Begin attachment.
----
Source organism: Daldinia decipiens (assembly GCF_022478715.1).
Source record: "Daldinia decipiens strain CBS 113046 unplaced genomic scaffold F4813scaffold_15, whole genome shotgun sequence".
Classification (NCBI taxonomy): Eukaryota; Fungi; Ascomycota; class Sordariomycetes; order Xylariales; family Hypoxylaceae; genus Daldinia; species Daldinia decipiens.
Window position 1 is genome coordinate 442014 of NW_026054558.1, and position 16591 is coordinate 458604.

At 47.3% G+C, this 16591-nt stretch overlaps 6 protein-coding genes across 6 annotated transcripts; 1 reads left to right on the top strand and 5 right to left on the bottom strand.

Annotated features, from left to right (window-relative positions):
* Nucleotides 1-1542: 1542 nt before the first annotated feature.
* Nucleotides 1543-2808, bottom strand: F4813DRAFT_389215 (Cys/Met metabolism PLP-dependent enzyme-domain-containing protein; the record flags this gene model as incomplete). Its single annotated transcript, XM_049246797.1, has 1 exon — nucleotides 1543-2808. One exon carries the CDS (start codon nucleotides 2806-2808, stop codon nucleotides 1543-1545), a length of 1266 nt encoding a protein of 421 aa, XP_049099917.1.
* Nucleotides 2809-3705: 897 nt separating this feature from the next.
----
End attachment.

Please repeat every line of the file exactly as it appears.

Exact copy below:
Source organism: Daldinia decipiens (assembly GCF_022478715.1).
Source record: "Daldinia decipiens strain CBS 113046 unplaced genomic scaffold F4813scaffold_15, whole genome shotgun sequence".
Classification (NCBI taxonomy): Eukaryota; Fungi; Ascomycota; class Sordariomycetes; order Xylariales; family Hypoxylaceae; genus Daldinia; species Daldinia decipiens.
Window position 1 is genome coordinate 442014 of NW_026054558.1, and position 16591 is coordinate 458604.

At 47.3% G+C, this 16591-nt stretch overlaps 6 protein-coding genes across 6 annotated transcripts; 1 reads left to right on the top strand and 5 right to left on the bottom strand.

Annotated features, from left to right (window-relative positions):
* Nucleotides 1-1542: 1542 nt before the first annotated feature.
* Nucleotides 1543-2808, bottom strand: F4813DRAFT_389215 (Cys/Met metabolism PLP-dependent enzyme-domain-containing protein; the record flags this gene model as incomplete). Its single annotated transcript, XM_049246797.1, has 1 exon — nucleotides 1543-2808. One exon carries the CDS (start codon nucleotides 2806-2808, stop codon nucleotides 1543-1545), a length of 1266 nt encoding a protein of 421 aa, XP_049099917.1.
* Nucleotides 2809-3705: 897 nt separating this feature from the next.